Why Is Milwaukee’s Black Community Suffering the Worst Effects of Coronavirus?

We talked to three of Milwaukee’s health leaders about the cause of the disparity. There are a lot of reasons why.

It’s been quiet in Dr. Patricia McManus’ neighborhood lately. She doesn’t like it.

“You don’t see people going up and down the streets like you normally do. … Nobody walking down the street says hello,” she says. “You can certainly see fewer cars early in the morning. You don’t see the school buses. You don’t see people going to work. … That’s not supposed to be the case.”

McManus

McManus is the president and CEO of the Black Health Coalition of Wisconsin. She lives near the corner of 58th and Center streets, a predominantly African American neighborhood right at the epicenter of Milwaukee’s coronavirus outbreak. She’s been glad to see more people wearing masks in grocery stores. It’s been good to hear less people racing their cars or swerving recklessly through traffic. But with a “safer at home” order in place, social distancing directives being mostly followed, and an international pandemic hitting inner-city Milwaukee particularly hard, this isn’t a joyous time in the city.

A lot of families are struggling to put food on the table, with breadwinners risking their health and the health of their loved ones to get to essential jobs. Other families are mourning loved ones. Others are praying their loved ones don’t fall victim to COVID-19 too.

The numbers – as limited as testing has been – show how Milwaukee’s black community has faced the worst of Wisconsin’s coronavirus outbreak. Of the first 68 people to die from COVID-19 within the county, 45 have been African American. That means that 2 out of every 3 people in the county who have died from COVID-19 have been black, even though only 1 in 4 Milwaukeeans are black.

There’s a similar disparity in the number of confirmed cases. More than 44% of the county’s confirmed cases, as of April 9, have been black.

That means that not only are black people getting the virus more; they’re also more likely to die from it.

There are four primary reasons why Milwaukee’s black community has been suffering the most from COVID-19, according to the local health leaders that Milwaukee Magazine spoke with. And they all have to do with institutionalized, historical racism. Here they are:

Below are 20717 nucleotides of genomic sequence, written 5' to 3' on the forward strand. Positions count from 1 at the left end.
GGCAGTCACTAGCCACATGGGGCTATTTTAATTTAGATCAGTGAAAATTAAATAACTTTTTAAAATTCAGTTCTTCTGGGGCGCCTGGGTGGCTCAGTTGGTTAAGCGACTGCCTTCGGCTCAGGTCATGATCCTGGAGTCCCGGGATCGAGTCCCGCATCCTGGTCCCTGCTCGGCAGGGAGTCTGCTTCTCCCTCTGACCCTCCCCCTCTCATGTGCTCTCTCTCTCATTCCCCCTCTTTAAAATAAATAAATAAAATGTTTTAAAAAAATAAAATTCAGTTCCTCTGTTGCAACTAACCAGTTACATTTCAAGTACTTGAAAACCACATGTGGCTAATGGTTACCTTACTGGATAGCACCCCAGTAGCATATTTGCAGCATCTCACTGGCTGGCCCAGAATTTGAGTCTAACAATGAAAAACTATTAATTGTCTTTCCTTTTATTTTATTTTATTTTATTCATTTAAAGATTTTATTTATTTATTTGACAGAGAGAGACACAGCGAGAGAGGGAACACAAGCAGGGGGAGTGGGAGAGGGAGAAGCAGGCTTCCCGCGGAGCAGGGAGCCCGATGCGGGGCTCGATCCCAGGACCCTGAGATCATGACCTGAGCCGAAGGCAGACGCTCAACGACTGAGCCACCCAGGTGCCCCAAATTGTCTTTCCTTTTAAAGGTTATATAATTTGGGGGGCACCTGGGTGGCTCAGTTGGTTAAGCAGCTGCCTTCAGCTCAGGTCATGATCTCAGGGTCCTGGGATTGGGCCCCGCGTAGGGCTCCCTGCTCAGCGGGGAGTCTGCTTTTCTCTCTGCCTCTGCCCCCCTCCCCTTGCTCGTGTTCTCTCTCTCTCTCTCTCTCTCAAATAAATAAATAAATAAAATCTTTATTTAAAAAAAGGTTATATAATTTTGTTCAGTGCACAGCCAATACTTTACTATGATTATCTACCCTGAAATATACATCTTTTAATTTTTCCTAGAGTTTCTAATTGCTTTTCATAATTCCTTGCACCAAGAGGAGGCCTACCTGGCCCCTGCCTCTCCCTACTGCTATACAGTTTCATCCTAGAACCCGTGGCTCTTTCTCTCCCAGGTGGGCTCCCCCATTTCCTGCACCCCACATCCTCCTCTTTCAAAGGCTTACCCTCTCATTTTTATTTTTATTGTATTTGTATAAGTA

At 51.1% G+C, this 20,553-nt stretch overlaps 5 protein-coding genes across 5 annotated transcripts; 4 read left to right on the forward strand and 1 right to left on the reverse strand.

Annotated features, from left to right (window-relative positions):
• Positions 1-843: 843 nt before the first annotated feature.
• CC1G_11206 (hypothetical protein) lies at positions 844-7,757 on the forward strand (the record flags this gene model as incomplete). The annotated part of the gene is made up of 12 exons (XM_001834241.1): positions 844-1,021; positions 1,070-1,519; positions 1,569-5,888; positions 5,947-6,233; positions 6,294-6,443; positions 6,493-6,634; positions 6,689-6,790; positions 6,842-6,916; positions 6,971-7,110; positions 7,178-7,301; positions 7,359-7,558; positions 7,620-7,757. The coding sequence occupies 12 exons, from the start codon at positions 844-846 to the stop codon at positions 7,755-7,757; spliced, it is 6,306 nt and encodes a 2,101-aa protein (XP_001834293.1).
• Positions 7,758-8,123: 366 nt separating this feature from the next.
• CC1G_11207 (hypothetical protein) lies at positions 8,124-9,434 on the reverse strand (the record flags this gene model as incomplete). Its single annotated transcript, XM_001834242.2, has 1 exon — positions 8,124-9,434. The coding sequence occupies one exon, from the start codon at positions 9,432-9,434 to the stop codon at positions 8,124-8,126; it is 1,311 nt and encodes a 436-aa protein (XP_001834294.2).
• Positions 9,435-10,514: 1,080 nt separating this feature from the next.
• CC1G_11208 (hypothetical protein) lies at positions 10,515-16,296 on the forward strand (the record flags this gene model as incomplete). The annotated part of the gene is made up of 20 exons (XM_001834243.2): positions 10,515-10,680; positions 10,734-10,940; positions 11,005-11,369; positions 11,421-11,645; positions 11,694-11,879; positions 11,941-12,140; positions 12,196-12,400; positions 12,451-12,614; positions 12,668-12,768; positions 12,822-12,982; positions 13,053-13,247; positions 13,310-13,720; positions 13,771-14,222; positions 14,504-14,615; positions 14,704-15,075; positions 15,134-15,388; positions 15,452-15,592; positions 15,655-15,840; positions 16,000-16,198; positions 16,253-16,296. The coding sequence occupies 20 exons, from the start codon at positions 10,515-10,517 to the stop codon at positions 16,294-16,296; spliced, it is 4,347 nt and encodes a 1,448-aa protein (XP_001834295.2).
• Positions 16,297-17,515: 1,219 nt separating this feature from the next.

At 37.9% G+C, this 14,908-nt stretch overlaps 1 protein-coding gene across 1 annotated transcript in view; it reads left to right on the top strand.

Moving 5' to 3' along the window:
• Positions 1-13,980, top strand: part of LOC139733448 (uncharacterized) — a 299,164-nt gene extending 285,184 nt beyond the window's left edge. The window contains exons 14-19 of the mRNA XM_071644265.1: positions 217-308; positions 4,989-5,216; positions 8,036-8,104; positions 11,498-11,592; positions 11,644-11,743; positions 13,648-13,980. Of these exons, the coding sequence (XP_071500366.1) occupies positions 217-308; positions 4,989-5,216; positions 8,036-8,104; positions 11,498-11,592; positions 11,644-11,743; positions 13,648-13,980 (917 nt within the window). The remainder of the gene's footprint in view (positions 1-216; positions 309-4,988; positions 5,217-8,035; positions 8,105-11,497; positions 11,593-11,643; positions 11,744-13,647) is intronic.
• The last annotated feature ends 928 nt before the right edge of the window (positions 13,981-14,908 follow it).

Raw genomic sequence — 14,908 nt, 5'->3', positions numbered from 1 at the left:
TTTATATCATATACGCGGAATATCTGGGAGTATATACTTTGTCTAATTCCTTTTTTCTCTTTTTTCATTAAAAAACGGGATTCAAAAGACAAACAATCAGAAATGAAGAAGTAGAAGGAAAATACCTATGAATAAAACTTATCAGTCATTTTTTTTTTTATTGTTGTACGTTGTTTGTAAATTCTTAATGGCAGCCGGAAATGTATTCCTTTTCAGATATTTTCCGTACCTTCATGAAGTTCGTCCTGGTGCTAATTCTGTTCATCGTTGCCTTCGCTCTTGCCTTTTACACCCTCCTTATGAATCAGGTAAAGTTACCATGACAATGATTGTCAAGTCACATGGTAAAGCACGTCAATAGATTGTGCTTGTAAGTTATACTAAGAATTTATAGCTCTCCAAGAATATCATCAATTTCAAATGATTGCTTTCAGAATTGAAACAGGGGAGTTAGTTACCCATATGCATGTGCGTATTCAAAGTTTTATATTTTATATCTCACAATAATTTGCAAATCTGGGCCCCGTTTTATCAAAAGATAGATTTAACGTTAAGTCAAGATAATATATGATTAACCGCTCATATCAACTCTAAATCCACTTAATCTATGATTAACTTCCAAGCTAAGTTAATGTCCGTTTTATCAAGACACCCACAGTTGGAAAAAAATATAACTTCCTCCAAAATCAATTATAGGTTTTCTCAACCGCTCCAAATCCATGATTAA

1. Population density
  2. Generational lack of access to health care
  3. Limited freedom in work environments
  4. National slow acceptance of the threat of COVID-19
Kowalik

“Whenever a crisis does occur, the people who have been most disenfranchised are always going to suffer the most,” says Dr. Jeanette Kowalik, the City of Milwaukee’s commissioner of health.

The county has tried to be public with as much of its health data as possible throughout this pandemic. And by looking at the data, the reasons behind the racial disparity become more obvious.

The Milwaukee County COVID-19 Dashboard allows the public to get a look at a heat map of which neighborhoods have had the most confirmed cases. And that heat map can be overlaid with other demographic data, including the CDC’s Social Vulnerability Index — which measures communities’ resilience “when confronted by external stresses on human health, stresses such as natural or human-caused disasters, or disease outbreaks.”

Weston

Considering the current pandemic, it shouldn’t be surprising that the areas that scored poorly on the CDC’s index also have high case counts of COVID-19. And those same areas also are predominantly black.

“The data look remarkably similar,” Ben Weston, medical director for the Milwaukee County Office of Emergency Management, says of the overlapping heat maps.

That overlapping of racial breakdowns and poor health outcomes is why the city and the county both declared racism to be a public health crisis in 2019.

“Where is your (epidemic’s) hotspot going to be? It’s going to be where this racism is, where the segregation is, where it’s been,” says McManus, who also taught nursing at Marquette University. “There has been benign neglect of what we go through this city, and it’s been ignored for decades.”


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Kowalik grew up in Sherman Park. She says that historically racist policies and practices have forced black people into denser living situations, in part because it’s been tougher for black people here to become insured, to own a home and because of the other countless quiet atrocities that have earned Milwaukee a grim title of America’s most segregated city.

Those policies can end up manifesting in a lot of ailments for people, like how stress can lead to high blood pressure, or the lack of access to health care allowing diabetes to be more destructive. And it doesn’t help, Kowalik points out, that predatory advertising from alcohol and tobacco companies have disproportionately affected black communities too.

As such, even if COVID-19 were to be spread evenly across racial boundaries in Milwaukee, white and Asian people, for example, would be less likely to die or suffer complications than black people.

“When you talk about the underlying health problems and the things that have been generated over the years, due to pay inequity for instance or having to pay more for their mortgage or not being able to qualify for a mortgage and having housing instability or having to jam in with other family members because they can’t get their own place, there’s a lot of circumstances that people face that impact their ability to live their best lives,” Kowalik says.

Milwaukee’s densest neighborhoods are also near the heart of the COVID outbreak. And McManus pointed out that large multigenerational families are more common in minority families than with white families, putting elders at risk of contracting the disease from their younger asymptomatic family members. According to the Pew Research Center, black families are almost twice as likely to be multi-generational than white families.